Audit of Solitary Confinement in Federal Prisons: An Inside Job Reaches Foregone Conclusions

ADX Florence in Colorado, where more than 400 men are held in extreme isolation.

A long-awaited audit of the use of solitary and other forms of isolated confinement in the federal Bureau of Prison (BOP) recommends minor reforms while affirming the overall legitimacy and efficacy of a system that holds more than 10,000 people in extreme isolation. At 242 pages in length, the Federal Bureau of Prisons: Special Housing Unit Review […]

Voices from Solitary: “I Am Somebody’s Daughter”

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The following account is by Nicole Natschke, who is currently held in the segregation unit at Illinois’s Logan Correctional Facility, about three hours south of Chicago. Logan was repurposed from a men’s prison to imprison women from the shuttered Dwight and Lincoln Correctional Centers. The prison, which has a rated capacity of 1,106, currently holds 1,950 […]

Women in New York State Prisons Face Solitary Confinement and Shackling While Pregnant or Sick

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What does solitary confinement have to do with reproductive justice? Quite a lot, says a new report about reproductive health care in New York’s women’s prisons. The Correctional Association of New York, a criminal justice policy and advocacy organization, released Reproductive Injustice: The State of Reproductive Health Care for Women in New York State Prisons. […]

Voices from Solitary: On Hunger Strike Against Brutal Treatment in Florida Prisons

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Jacob Barrett is an Oregon state prisoner who was transferred to Florida and has been held for years in “Close Management,” or solitary confinement, most recently at Florida State Prison in Raiford. On February 1, Barrett began a hunger strike not only against the conditions he himself has endured, but also against the rampant abuses […]

New Report Documents the “Waste, Cost and Harm” of Solitary Confinement in Texas

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The American Civil Liberties Union (ACLU) of Texas and the Texas Civil Rights Project  (TCRP) have released a report arguing that “solitary confinement is dangerous, expensive and makes Texas less safe.” In A Solitary Failure: The Waste, Cost and Harm of Solitary Confinement, through surveys, in-person interviews, and corroborative research conducted over an eight-month period, the […]

Voices from Solitary: My Tranz Brothers and Sisters Are There, Boxed

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Lexy is a 36-year-old transgender woman who was recently released from New York Department of Corrections and Community Supervision (DOCCS) custody after about two and a half years inside. She spent three months in solitary confinement in “the Box” — first at Watertown, then at Midstate — after a can lid was found under her bed. She says that the […]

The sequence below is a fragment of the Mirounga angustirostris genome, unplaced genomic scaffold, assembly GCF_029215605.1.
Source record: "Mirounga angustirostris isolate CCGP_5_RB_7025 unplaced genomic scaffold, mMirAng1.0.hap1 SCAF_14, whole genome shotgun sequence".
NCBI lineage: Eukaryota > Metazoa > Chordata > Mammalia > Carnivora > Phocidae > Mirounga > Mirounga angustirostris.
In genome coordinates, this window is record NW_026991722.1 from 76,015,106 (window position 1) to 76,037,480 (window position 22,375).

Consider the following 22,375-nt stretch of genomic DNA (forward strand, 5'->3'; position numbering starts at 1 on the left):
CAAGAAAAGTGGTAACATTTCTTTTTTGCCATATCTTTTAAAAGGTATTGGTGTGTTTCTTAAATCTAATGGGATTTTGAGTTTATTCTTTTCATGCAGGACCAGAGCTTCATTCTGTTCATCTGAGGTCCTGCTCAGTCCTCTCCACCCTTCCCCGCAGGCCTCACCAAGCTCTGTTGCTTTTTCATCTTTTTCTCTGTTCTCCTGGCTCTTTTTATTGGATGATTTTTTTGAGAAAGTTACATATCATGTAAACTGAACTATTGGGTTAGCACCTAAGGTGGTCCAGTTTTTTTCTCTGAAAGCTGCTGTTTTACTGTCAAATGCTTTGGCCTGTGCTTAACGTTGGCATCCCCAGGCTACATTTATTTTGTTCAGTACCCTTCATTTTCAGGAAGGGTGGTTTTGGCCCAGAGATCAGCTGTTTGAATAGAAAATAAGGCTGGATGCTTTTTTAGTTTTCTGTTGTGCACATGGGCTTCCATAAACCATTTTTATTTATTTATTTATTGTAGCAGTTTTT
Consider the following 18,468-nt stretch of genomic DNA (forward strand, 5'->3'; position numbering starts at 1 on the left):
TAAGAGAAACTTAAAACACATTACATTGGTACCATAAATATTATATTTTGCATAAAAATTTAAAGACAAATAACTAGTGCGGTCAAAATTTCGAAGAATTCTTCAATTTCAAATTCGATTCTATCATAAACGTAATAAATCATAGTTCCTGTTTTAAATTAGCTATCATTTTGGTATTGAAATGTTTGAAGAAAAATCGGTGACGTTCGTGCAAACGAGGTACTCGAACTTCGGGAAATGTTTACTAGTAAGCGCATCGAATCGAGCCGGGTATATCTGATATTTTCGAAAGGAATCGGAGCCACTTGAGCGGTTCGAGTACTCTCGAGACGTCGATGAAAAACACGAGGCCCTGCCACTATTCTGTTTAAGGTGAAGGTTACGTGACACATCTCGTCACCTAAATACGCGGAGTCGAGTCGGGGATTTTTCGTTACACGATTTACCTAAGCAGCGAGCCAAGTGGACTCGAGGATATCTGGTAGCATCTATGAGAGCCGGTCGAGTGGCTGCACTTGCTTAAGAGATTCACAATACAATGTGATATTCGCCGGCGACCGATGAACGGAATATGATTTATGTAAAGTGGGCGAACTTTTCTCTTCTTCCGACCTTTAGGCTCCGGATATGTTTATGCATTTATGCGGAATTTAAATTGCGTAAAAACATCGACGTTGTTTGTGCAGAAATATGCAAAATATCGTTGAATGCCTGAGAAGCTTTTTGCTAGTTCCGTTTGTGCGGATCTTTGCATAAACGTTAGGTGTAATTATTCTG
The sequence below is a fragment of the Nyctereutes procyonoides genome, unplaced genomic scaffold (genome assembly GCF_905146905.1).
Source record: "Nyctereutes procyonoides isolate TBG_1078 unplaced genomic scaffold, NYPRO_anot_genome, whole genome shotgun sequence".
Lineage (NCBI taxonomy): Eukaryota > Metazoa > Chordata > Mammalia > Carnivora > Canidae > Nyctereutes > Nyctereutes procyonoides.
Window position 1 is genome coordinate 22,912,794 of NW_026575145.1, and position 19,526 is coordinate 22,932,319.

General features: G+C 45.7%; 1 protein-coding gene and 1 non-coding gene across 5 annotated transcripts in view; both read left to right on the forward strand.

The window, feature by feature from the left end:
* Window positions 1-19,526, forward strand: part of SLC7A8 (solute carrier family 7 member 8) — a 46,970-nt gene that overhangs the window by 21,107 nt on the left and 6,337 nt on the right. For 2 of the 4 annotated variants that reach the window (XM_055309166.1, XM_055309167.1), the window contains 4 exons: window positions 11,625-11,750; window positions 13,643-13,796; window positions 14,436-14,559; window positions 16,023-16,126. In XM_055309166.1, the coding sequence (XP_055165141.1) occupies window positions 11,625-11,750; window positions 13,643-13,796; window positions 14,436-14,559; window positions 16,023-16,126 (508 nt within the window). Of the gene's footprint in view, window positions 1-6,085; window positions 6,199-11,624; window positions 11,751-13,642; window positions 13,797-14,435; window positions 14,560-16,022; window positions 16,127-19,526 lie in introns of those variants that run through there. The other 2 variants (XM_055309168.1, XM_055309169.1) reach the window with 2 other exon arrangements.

Voices from Solitary: Cycle of Despair

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The following essay was written by Anthony Lamar Davis, who has spent approximately six of his past eleven years in prison in solitary confinement in New York’s “Special Housing Units,” or SHUs. In 2008, New York passed a law restricting the use of solitary on people with serious mental illness. The “SHU Exclusion Law” has removed several hundred […]

Voices from Solitary: A Sentence Worse Than Death

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William Blake has been in solitary confinement for 27 years. When he was 23 years old and in county court on a drug charge, Blake murdered one deputy and wounded another in a failed escape attempt. He was sentenced to 77 years to life.  This essay earned Blake an Honorable Mention in the Yale Law Journal’s Prison […]

Controversy Erupts at Public Meeting on New Rikers Island Isolation Units

Dakem Roberts, a survivor of solitary confinement on Rikers Island, speaks at a press conference sponsored by the Jails Action Coalition. Photo provided by JAC.

On Friday, December 19th, hundreds packed into the audience at a meeting of the New York City Board of Correction (BOC), the body that oversees New York City’s jail system. At issue was the use of solitary confinement on Rikers Island—specifically, whether to move forward with a new, highly-restrictive Enhanced Supervision Housing unit (ESHU). The […]

Corrections Officer Found Guilty in Death in a Rikers Island Solitary Cell

Ramon Echavarria with a picture of his son, Jason, who died on Rikers Island in 2012. Photo: Howard Simmons, NY Daily News

On December 17, a federal jury found a former corrections officer on New York’s Rikers Island guilty of deliberately ignoring the medical needs of a man who died in 2012 while being held in solitary confinement. Terrence Pendergrass was a captain and the supervising corrections officer on duty when Jason Echevarria, a pre-trial detainee with […]